Referring to FIGS. 2A, 2B, 2C and 2D, there is illustrated schematically a variant of the manufacturing method described with reference to FIGS. 1A and 1B. In this variant, the resistance heating wire 2 is wound directly around a mandrel 10 with said resistance heating wire being again under longitudinal tension. The wire 2 is connected to electrically conducting elements or terminal plates 5. In this embodiment, the mandrel 10 is in two parts which are removed axially, in opposite directions from opposite ends of the moulded electrofusion coupler (see below). A respective terminal plate 5 is again located adjacent each end of the finished electrofusion coupler. Accordingly a respective terminal plate 5 is carried by each mandrel part by a respective projection 11 which stands proud of the cylindrical or frusto-conical surface of the mandrel part in the region which adjoins the respective end of the electrofusion coupler subsequently moulded around the mandrel. The projection 11 includes a pair of parallel arms which are cantilevered from a root part of projection 11 in a direction towards the middle of the mandrel, parallel with the mandrel axis, whereby a space into which the plastics material moulded around the mandrel can flow, is defined between these parallel arms and the curved mandrel surface. The parallel arms are spaced apart circumferentially of the mandrel and each has, along its side facing the other, a longitudinal groove to receive a respective lateral edge portion of terminal plate 5 when the plate is slid into the space between these parallel arms. The terminal plate 5 has tags 6 which are mechanically crimped around the heating wire at the appropriate stage in winding the wire around the mandrel. Thus the terminal plate 5 may be fitted between its parallel arms before the wire is engaged with said tags or the terminal plate tags may be crimped around the wire before the terminal plate is slid into place between the respective parallel arms. In either case, the aforementioned connections of the wire to the electrically conducting elements 5 serve to maintain the longitudinal tension in the resistance heating wire. The wire is then cut, as before, between the wire source and the mandrel and the wound mandrel is then encapsulated in thermoplastics in a moulding operation thus forming the electrofusion coupler 1. Just prior to moulding, a side core 12 of the mould is extended radially through a central aperture in the terminal plate 5 as shown in FIG. 2A. This side core 12 has a relatively thin end portion which fits the aperture in terminal plate 5 and forms the hole into which the shank 9 (FIG. 2C) of an outwardly projecting terminal 7 screws and a portion of greater diameter which defines, in the moulded product, the inner surface of a moulded socket surrounding terminal 7 and adapted to receive an electrical connector.
After the thermoplastics material has been injection moulded around the mandrel, the side cores 12 are withdrawn radially and the mandrel core parts are extracted axially from the moulded product. On extraction of the mandrel 10 from the encapsulated electrofusion coupler 1, recesses are left in the end faces of the electrofusion coupler by the projections 11. These recesses are subsequently filled by inserting into each an insert segment 13 (shown in FIG. 2D) having incorporated on them gripping quadrants or barbs 14 which prevent the insert segments from becoming dislodged. The insert segments, for example of plastics, isolate electrically the parts of terminal plates 5 exposed within said recesses.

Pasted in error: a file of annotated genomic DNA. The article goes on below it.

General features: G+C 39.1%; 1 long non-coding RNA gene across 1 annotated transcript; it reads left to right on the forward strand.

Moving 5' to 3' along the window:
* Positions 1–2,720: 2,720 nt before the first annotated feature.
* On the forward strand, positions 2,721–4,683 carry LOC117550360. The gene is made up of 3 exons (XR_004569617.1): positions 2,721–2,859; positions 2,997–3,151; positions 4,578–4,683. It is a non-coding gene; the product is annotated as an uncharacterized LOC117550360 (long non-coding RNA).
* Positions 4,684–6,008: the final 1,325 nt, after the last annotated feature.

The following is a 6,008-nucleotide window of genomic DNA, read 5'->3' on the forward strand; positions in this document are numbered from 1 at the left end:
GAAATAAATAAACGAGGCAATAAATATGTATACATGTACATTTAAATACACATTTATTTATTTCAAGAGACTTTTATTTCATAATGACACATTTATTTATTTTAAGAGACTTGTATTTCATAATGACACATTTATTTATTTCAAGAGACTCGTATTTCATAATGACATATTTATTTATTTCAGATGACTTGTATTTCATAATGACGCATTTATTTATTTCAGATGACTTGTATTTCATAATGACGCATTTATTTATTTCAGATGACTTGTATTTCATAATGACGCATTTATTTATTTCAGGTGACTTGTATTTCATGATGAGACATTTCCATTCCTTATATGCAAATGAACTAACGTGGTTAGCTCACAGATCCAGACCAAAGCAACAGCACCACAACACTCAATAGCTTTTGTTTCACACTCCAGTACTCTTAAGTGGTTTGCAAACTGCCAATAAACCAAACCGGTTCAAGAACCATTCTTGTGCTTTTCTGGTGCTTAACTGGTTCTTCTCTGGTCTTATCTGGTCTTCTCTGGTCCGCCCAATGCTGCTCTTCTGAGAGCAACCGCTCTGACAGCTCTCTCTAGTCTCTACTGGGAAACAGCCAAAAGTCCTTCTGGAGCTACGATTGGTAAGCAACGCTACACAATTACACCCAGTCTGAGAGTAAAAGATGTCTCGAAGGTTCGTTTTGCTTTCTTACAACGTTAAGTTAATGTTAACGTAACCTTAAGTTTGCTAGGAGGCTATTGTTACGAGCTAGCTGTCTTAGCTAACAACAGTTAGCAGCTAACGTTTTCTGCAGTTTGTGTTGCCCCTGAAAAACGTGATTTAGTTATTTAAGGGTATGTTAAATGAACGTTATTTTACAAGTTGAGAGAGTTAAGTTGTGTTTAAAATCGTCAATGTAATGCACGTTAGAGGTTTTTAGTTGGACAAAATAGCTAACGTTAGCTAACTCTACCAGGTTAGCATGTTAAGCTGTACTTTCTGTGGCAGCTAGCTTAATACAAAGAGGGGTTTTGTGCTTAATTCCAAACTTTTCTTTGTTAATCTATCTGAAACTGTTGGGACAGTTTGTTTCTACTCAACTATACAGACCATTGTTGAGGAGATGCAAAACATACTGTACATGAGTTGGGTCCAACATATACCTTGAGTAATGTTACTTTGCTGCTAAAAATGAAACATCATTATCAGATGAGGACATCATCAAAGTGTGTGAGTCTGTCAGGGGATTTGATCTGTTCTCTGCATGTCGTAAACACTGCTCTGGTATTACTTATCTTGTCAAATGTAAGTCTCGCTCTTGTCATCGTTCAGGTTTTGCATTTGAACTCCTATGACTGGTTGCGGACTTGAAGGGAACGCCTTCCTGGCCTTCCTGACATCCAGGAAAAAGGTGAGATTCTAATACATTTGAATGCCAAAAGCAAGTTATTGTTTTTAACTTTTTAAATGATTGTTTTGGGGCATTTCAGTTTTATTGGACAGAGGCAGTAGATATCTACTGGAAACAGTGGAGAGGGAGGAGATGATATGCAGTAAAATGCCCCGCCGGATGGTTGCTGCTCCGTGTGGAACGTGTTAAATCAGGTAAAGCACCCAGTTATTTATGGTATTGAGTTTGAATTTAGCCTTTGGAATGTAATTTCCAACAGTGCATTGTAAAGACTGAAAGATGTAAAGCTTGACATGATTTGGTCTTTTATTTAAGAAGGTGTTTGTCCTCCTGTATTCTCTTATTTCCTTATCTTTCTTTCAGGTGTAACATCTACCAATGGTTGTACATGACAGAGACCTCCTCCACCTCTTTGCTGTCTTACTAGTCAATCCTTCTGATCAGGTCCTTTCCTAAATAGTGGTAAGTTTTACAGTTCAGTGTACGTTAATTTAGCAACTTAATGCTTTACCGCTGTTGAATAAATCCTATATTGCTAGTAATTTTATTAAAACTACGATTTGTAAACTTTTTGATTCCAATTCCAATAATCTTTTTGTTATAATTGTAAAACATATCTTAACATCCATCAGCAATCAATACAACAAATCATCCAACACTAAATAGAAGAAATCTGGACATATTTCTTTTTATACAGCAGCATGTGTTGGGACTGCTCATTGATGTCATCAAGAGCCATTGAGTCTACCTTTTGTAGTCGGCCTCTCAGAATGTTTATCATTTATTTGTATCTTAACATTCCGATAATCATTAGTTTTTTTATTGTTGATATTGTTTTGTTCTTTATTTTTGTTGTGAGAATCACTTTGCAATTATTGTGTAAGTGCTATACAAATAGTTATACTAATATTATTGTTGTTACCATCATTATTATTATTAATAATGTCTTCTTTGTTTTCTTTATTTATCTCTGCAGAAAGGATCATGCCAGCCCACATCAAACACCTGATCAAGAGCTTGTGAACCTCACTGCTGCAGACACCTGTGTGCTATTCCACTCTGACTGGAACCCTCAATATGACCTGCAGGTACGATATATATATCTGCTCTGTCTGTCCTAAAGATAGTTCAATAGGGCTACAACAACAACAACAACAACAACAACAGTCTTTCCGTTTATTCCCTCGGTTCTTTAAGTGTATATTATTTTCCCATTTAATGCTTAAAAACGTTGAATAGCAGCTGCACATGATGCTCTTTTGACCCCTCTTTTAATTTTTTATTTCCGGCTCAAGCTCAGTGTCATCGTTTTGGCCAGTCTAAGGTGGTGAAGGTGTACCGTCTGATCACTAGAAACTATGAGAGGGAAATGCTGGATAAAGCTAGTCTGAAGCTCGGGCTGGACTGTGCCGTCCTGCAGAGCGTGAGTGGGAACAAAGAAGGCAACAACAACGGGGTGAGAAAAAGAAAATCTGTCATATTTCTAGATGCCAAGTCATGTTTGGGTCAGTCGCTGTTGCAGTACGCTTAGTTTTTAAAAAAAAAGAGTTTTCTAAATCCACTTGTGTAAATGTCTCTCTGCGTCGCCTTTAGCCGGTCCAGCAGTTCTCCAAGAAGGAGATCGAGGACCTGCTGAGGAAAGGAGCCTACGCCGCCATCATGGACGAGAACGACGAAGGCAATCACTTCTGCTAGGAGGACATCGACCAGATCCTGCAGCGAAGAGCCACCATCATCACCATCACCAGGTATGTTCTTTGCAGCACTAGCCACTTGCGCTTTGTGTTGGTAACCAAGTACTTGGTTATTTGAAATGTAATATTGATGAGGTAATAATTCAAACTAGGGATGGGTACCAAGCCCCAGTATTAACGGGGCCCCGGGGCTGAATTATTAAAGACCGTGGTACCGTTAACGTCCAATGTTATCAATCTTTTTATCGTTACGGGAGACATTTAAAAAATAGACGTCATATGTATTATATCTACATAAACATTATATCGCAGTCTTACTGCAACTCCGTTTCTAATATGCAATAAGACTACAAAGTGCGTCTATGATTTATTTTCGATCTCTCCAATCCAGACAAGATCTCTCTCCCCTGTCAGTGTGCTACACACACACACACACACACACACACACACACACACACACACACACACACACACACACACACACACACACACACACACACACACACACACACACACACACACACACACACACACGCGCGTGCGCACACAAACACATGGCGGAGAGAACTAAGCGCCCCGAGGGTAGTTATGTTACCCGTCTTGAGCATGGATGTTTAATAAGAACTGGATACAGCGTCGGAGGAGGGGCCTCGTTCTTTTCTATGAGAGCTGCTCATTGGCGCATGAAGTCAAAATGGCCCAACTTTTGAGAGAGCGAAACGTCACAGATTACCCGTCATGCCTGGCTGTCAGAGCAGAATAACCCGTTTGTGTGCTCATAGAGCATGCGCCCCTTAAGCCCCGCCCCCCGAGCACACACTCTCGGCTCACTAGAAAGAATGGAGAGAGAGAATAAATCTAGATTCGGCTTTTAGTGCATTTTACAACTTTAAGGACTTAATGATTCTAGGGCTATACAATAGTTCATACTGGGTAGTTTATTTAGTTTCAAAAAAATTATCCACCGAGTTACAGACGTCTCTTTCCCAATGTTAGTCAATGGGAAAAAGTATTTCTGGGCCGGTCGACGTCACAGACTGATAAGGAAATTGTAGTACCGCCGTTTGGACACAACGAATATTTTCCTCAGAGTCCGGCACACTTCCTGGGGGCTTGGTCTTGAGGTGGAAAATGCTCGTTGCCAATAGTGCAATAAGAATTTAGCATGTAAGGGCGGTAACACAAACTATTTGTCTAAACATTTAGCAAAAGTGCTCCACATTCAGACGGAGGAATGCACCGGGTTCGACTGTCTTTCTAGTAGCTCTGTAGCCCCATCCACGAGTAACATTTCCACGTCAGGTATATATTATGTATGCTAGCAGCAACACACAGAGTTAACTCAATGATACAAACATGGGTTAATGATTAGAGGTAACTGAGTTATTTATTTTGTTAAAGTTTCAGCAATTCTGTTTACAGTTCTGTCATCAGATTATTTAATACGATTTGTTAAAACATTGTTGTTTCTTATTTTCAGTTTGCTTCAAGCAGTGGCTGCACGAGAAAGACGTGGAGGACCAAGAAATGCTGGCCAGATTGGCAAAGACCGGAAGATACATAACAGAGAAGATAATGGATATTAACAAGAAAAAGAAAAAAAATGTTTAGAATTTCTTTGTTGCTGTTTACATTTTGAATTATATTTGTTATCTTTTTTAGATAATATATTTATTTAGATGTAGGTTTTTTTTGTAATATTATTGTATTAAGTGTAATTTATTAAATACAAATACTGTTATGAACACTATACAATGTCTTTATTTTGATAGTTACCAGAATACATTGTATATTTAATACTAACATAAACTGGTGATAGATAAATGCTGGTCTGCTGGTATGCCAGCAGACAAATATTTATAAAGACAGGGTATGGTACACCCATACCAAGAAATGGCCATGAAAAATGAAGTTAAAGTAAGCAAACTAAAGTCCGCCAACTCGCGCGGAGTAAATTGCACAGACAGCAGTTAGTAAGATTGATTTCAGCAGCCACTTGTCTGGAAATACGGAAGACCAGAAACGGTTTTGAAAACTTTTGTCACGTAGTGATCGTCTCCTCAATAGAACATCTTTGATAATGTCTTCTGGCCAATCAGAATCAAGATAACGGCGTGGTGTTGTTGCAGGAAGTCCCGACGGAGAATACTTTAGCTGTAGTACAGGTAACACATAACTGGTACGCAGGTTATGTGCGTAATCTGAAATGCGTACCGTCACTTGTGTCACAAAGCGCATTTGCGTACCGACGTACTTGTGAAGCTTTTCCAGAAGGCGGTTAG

Finally, or if preferred prior to insertion of segments 13, a terminal 16, in the form of screw having an elongate plain enlarged head forming a terminal prong, and having a self-tapping screw shank, is screwed into the respective bore left by each side core until, in much the same fashion as described with reference to FIGS. 1A and 1B, it passes into the hole in the respective terminal plate 5 to make good electrical contact with plate 5 and thus with wire 2.
Referring to FIGS. 3A, 3B and 3C, there is illustrated schematically a variant of the method described with reference to FIGS. 2A to 2D. In this variant the terminal arrangement at each end of the electrofusion coupler comprises a generally cylindrical metal body 25, for example of brass, which has an annular groove therearound adjacent one end (the inner or lower end as viewed in FIGS. 3A to 3C). The cantilevered arms of projection 11 are in this case so dimensioned and spaced apart as to fit snugly in the groove 27, on either side of the body 25, when the latter is located between said arms, whereby the body 25 is supported in a position in which it extends radially outwardly with respect to the central axis of the mandrel as illustrated in FIG. 3A.
The body 25 has a diametral through bore through which the heating wire 2 can be threaded and has an axial, screw threaded bore extending from its end further from groove 27 to receive a clamping screw by means of which the wire 2 can be clamped within body 2. In the arrangement illustrated in FIGS. 3A and 3B, prior to and during the moulding step, the resistance heating wire 2 is held in bodies 25, and thus in tension around the mandrel, by a grub-screw 18, which is removed after the encapsulation moulding process and replaced by a screw-in terminal prong, referenced 26.